Winning design by Bade Stageberg Cox

Entitled Edge Portals, Bade Stageberg Cox’s design takes advantage of the site’s interlocking profile with the river by placing two new buildings on twin peninsulas at the water’s edge. Oriented towards the water, the buildings are like portals, which frame views of the landscape and create a direct connection with the river. Unlike much of New York City’s new waterfront development, Edge Portals blurs the line between shore and river, allowing water to enter the buildings and the landscape and encouraging visitors to explore beyond the water’s edge through boating, walking out onto the floating dock, and engaging with the site’s diverse ecology.


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Drawings and renderings by Bade Stageberg Cox

The FloodLAB designed by Desai/Chia proposed a boat pavilion and an education pavilion connected by an activity promenade and a flood visualization deck. Utilizing the entire site, Desai/Chia proposed small-scale seating and activity benches as “DiscoverySCAPE MARKERS” dotted throughout the landscape highlighting various ecological sites such as a proposed surge garden, saline meadow and mud theatre.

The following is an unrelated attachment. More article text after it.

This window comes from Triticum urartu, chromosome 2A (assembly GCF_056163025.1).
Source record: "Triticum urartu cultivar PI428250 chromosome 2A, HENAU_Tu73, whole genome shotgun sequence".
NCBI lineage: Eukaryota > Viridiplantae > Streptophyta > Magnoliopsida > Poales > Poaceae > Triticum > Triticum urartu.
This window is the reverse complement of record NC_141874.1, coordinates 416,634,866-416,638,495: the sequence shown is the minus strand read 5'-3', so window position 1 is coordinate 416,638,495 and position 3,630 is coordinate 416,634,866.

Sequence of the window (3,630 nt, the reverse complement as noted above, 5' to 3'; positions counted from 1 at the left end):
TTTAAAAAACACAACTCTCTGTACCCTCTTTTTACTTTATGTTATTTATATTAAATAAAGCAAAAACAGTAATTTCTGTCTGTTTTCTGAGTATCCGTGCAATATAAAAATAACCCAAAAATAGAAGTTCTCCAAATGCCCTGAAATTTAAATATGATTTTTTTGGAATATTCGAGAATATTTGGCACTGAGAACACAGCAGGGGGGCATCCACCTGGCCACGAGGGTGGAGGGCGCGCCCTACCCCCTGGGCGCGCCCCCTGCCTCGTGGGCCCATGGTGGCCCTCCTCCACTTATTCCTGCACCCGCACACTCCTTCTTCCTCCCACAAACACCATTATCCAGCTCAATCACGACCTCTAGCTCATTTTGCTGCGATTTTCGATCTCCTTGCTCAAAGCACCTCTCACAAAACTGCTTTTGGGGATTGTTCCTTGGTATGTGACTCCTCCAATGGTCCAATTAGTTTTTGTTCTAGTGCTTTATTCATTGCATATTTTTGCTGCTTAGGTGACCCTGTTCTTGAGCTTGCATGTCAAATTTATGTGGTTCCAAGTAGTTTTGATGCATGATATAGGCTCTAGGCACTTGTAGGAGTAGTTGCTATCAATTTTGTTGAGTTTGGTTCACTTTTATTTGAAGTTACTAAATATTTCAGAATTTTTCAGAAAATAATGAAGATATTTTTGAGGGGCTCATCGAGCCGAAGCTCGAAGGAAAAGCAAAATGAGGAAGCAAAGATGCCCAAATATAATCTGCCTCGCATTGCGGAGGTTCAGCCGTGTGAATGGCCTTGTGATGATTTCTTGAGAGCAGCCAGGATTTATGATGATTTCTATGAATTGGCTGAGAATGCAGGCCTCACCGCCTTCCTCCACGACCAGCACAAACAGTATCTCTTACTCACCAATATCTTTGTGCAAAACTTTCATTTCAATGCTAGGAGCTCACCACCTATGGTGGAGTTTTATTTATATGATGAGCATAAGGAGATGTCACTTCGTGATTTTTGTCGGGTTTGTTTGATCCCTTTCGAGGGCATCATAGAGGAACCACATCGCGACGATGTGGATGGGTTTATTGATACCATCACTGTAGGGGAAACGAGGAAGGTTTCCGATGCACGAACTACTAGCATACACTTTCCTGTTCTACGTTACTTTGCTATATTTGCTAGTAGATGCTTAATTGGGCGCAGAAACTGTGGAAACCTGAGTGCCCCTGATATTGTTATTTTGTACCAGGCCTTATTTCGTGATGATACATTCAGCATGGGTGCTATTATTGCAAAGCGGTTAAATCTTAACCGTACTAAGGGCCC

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desai chia- elevations sections
Drawings and renderings by Desai/Chia

EDGEucation Pavilion designed by Urban Data and Design

UDD proposed an elevated education pavilion that intersects the elevated boat storage, connecting the two programmes by a walkway. When not in use as a classroom, or for boat storage, UDD proposed using their prefabricated steel truss structure for alternative programs such as a marketplace, kite festival and riverside cinema.

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Drawings and renderings by Urban Data and Design

The Terrapin Shell designed by WORKac

The Terrapin Shell houses both the education space and the boat storage side by side, unified by a patterned roof-scape inspired by the shell of the Diamondback Terrapin. This roof, meant as both support and a camouflage would be the armature for a periscope, fish farm and a beehive and extend beyond the structure creating an open edge.